Spend any amount of time on a college campus and you’ll realize academia is obsessed with the idea of “diversity.” The University of Texas at Austin takes this obsession and turns it into policy with its Diversity and Inclusion Action Plan, a social justice screed that details how the University will make campus “a more diverse and inclusive space.”

What exactly does diversity mean? Well, UT’s own definition for diversity is just a laundry list of adjectives; black, brown, gay, transgender, etc. Almost any word that can be used to describe a person is fair game. With such a vague definition, it’s not immediately clear what the University is aiming to achieve, besides giving them the power to simply remake the student population not based on merit, but their vision for what a leftist utopia looks like.

What’s even more concerning is that UT doesn’t even have a budget for this, admitting in the FAQ section, “There has been no firm dollar amount placed on implementation of the plan.”

I’m glad taxpayer dollars and my tuition money are being so carefully spent.

Reading between the lines, it’s easy to see what the University is really trying to do—carry out their highly racialized social-justice agenda. In the Students section, they say they plan “to achieve a level of enrollment whereby students from underrepresented groups no longer feel isolated.” In other words, UT has racial quotas that need to be fulfilled.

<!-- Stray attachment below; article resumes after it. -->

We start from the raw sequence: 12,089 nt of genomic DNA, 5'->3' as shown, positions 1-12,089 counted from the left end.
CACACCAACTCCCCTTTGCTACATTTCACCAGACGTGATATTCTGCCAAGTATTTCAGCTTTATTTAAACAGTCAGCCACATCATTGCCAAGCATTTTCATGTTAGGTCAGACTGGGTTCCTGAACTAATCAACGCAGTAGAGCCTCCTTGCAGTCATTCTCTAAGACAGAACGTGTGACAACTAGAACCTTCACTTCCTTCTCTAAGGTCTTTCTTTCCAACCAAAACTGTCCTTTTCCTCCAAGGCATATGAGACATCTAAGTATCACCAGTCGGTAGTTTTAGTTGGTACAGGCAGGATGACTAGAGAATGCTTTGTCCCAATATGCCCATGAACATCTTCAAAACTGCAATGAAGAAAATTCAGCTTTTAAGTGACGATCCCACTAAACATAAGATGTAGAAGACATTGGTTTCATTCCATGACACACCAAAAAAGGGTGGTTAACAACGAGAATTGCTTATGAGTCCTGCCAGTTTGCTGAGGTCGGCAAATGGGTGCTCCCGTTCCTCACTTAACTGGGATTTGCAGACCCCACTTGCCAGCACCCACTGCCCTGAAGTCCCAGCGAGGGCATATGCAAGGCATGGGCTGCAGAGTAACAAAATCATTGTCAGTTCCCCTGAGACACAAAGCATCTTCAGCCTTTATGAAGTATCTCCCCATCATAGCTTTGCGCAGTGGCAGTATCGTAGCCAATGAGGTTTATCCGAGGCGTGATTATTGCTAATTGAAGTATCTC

It’s the same in terms of faculty, where they want more diversity hires. There is a laundry list of coded language in the document which deals with how they would achieve this, but one of the most galling is the proposal that diversity bureaucrats be able to singularly hire director-level faculty. And of course, they want social-justice courses to be required for academic and non-academic faculty alike.

Again, the diversity cult is not unique to UT. In fact, this type of thinking has reached such a level of normalcy that it’s causing an unsettling amount of complacency. The fact that a public university in Texas can be so brazen about their political agenda and wasteful use of resources is cause for concern, especially for those who value independent thought and quality education.

This is an outside commentary submitted and published with the author’s permission. If you wish to submit a commentary to Texas Scorecard, please submit your article to submission@empowertexans.com.

Gabriela Martinez

Gabriela Martinez is a senior at the University of Texas, majoring in Advertising. She is originally from San Antonio, Texas, and currently serves as an officer for Young Conservatives of Texas at UT Austin.


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